The royal family just got a little bigger, with a royal baby born to the Duke and Duchess of Cambridge Monday evening. And so is the British economy – at least temporarily, according to economists.
The queen’s loyal subjects will spend approximately £243 million (or $372.6 million) celebrating the prince’s birth, according to the UK-based firm Centre for Retail Research (CRR). That estimate includes £87 million on celebrations and party supplies, £80 million on merchandise like souvenirs and toys, and £76 million on media including books, DVDs, magazines, and newspapers.
“The impact on the UK economy is likely to be limited – albeit overwhelmingly positive,” Howard Archer, chief UK economist for IHS Global Insight, wrote in an e-mailed statement. “At the margin, the royal birth may provide the economy with a temporary, small positive boost at a time when it seems to be increasingly moving in the right direction.”
Most of the bump will come from the retail sector, with British gift shops hawking everything from key chains to onesies to special edition tea to mark the occasion. But Mr. Archer notes that other areas have seen big gains as well. Coral, a leading betting website in the United Kingdom, told Australian newspaper The Australian that the royal baby was the biggest non-sporting betting event in the company’s history.
“There may also be a limited ‘feel good factor,’ helped by some improved news on the economy and possibly further fuelled by the extended good weather and a number of recent sporting successes (the Ashes, Andy Murray winning Wimbledon, and Chris Froome winning the Tour de France),” Archer writes.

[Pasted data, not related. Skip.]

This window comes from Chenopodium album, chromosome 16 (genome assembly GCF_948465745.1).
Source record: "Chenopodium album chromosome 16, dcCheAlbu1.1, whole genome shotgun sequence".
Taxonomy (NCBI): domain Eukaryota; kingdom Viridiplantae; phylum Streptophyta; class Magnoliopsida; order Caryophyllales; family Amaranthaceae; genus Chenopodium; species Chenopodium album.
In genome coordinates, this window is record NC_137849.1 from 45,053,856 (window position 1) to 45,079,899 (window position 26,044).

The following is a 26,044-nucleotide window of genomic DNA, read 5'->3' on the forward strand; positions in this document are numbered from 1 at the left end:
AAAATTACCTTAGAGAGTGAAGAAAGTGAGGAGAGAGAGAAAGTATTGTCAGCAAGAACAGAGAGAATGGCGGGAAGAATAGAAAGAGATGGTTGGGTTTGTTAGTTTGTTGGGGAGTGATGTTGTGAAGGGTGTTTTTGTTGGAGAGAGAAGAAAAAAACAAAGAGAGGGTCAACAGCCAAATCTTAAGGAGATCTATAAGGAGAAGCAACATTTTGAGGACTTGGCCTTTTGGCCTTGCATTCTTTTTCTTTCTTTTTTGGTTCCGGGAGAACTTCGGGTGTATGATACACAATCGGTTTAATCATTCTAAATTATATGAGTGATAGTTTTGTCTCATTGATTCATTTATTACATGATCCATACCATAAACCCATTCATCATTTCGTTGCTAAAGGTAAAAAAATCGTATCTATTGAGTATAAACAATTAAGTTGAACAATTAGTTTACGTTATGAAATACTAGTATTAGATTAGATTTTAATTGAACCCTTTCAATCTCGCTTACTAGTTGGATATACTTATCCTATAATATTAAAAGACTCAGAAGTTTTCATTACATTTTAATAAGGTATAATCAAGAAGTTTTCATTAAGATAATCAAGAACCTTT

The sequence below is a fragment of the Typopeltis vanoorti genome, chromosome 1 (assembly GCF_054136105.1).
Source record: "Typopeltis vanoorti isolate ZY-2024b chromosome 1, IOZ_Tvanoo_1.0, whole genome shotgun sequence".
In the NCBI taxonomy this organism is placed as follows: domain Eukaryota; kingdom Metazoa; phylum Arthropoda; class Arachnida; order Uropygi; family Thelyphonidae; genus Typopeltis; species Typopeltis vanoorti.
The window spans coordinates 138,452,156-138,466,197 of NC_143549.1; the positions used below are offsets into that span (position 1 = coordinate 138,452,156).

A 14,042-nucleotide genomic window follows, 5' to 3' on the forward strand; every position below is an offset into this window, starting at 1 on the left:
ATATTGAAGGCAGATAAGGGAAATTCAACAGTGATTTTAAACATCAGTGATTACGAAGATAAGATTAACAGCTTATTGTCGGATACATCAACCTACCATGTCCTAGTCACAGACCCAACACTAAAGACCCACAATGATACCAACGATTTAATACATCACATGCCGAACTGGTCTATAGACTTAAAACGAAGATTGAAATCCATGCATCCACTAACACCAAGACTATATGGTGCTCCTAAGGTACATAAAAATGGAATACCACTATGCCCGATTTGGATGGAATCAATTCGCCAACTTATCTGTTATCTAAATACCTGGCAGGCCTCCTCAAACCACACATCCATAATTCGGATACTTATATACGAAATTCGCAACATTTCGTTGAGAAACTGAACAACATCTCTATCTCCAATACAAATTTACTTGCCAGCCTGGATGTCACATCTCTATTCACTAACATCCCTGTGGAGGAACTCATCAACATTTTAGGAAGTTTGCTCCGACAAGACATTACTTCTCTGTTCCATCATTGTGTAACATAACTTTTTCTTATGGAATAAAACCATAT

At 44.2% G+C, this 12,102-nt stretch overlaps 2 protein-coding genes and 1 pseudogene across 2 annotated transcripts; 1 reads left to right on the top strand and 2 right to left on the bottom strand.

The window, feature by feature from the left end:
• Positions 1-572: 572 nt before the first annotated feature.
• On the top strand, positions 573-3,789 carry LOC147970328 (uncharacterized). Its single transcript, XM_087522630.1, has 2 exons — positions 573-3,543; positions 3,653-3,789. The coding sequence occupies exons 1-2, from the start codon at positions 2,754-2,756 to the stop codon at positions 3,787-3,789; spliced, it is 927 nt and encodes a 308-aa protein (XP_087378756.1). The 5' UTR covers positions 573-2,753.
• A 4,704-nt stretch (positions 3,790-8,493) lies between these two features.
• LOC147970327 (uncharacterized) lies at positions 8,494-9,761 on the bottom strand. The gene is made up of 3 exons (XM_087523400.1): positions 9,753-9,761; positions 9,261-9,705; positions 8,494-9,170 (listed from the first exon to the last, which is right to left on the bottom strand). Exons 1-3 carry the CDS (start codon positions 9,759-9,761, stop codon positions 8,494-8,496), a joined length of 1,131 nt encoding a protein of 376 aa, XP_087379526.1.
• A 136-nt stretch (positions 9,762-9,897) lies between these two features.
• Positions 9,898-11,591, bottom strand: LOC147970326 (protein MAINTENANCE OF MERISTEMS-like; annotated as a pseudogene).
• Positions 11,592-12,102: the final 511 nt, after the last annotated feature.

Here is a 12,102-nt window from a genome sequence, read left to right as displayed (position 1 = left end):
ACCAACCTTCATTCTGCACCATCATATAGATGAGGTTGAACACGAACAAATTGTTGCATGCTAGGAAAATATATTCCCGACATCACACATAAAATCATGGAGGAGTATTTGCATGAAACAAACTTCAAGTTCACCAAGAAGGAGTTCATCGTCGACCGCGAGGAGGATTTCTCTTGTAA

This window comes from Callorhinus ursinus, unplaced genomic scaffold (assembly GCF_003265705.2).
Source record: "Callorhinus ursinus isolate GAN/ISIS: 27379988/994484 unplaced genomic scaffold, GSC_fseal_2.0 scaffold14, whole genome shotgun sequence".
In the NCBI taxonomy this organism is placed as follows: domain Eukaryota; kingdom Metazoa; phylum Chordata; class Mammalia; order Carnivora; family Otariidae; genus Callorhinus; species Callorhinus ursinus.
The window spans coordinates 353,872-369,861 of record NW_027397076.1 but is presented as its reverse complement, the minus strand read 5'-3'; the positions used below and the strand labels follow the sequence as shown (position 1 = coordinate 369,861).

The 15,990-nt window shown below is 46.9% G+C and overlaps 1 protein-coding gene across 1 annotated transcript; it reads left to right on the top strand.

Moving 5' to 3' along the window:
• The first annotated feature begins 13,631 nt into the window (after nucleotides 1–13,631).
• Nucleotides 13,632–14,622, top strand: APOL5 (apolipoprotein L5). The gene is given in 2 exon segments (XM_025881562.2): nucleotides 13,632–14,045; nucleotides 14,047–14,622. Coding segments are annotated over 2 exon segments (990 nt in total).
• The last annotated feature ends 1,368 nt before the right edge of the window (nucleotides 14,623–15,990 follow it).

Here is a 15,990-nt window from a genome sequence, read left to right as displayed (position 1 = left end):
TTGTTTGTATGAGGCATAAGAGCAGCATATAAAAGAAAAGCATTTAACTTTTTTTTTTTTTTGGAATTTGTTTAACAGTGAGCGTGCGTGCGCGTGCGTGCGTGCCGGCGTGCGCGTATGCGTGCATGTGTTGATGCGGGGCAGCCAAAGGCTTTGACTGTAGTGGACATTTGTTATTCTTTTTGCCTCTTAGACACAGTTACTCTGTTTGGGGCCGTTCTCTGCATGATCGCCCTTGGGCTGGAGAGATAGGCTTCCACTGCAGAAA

Unlike other royal-centric events, including Kate Middleton's 2011 wedding to Prince William and Queen Elizabeth’s Diamond Jubilee last year, the baby’s birth won’t be declared a public holiday. That means there won’t be any obvious economic drawbacks, like the loss in worker productivity that comes with an extra day off, analysts note. “The extra public holiday relating to both the Diamond Jubilee celebrations and the Royal Wedding did have a negative impact on the economy through hitting output and services activity, as well as limiting retail sales on the day in question,” Archer writes. “While some of this lost economic activity was subsequently made up, there was undoubtedly a significant overall loss from this factor. “
The biggest winners, however, could be manufacturers of baby gear, especially brands used by the Duke and Duchess. The Centre for Retail Research expects sales of prams (baby carriages) to get a “royal bump” and rise 13 percent.
And Kate’s outsize economic influence on the fashion front will likely carry over into the product choices she makes for her son.
“One of the biggest factors will be the unintentional royal brand endorsement,” CRR director Joshua Bamfield said in the firm’s press release. “The carriage of choice for the royal arrival will no doubt become this year’s best selling pram for new and existing parents. The ‘Kate effect’ has already taken the fashion world by storm with each of her choices flying off the shelves within moments of her leaving the house. This trend will follow for the heirs baby grows, rattles, first bike and so on. It’s a culture of ‘keeping up with the Cambridge’s’ that isn’t going away, albeit a very profitable culture for the retail sector.”